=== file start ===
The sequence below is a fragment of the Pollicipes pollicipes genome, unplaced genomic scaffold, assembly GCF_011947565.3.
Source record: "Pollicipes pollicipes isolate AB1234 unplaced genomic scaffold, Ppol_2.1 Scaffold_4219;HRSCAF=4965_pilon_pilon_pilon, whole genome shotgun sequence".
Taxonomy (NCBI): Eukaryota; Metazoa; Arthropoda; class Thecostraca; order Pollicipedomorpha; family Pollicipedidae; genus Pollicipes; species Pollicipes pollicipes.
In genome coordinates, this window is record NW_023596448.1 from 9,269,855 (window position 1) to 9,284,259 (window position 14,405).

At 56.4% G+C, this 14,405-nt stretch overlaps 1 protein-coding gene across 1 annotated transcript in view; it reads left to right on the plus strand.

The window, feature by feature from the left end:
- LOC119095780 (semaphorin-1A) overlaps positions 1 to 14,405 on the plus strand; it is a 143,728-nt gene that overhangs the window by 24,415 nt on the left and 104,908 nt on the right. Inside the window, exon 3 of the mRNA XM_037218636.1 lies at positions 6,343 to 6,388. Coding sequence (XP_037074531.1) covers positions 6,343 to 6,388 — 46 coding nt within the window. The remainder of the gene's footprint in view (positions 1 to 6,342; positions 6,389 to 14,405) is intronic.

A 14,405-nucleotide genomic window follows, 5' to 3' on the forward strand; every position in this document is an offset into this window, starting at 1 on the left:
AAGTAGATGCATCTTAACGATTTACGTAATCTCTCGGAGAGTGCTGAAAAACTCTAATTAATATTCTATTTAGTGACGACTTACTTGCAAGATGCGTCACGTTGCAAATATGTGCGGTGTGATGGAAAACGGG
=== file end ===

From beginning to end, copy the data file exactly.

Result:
The sequence below is a fragment of the Pollicipes pollicipes genome, unplaced genomic scaffold, assembly GCF_011947565.3.
Source record: "Pollicipes pollicipes isolate AB1234 unplaced genomic scaffold, Ppol_2.1 Scaffold_4219;HRSCAF=4965_pilon_pilon_pilon, whole genome shotgun sequence".
Taxonomy (NCBI): Eukaryota; Metazoa; Arthropoda; class Thecostraca; order Pollicipedomorpha; family Pollicipedidae; genus Pollicipes; species Pollicipes pollicipes.
In genome coordinates, this window is record NW_023596448.1 from 9,269,855 (window position 1) to 9,284,259 (window position 14,405).

At 56.4% G+C, this 14,405-nt stretch overlaps 1 protein-coding gene across 1 annotated transcript in view; it reads left to right on the plus strand.

The window, feature by feature from the left end:
- LOC119095780 (semaphorin-1A) overlaps positions 1 to 14,405 on the plus strand; it is a 143,728-nt gene that overhangs the window by 24,415 nt on the left and 104,908 nt on the right. Inside the window, exon 3 of the mRNA XM_037218636.1 lies at positions 6,343 to 6,388. Coding sequence (XP_037074531.1) covers positions 6,343 to 6,388 — 46 coding nt within the window. The remainder of the gene's footprint in view (positions 1 to 6,342; positions 6,389 to 14,405) is intronic.

A 14,405-nucleotide genomic window follows, 5' to 3' on the forward strand; every position in this document is an offset into this window, starting at 1 on the left:
AAGTAGATGCATCTTAACGATTTACGTAATCTCTCGGAGAGTGCTGAAAAACTCTAATTAATATTCTATTTAGTGACGACTTACTTGCAAGATGCGTCACGTTGCAAATATGTGCGGTGTGATGGAAAACGGG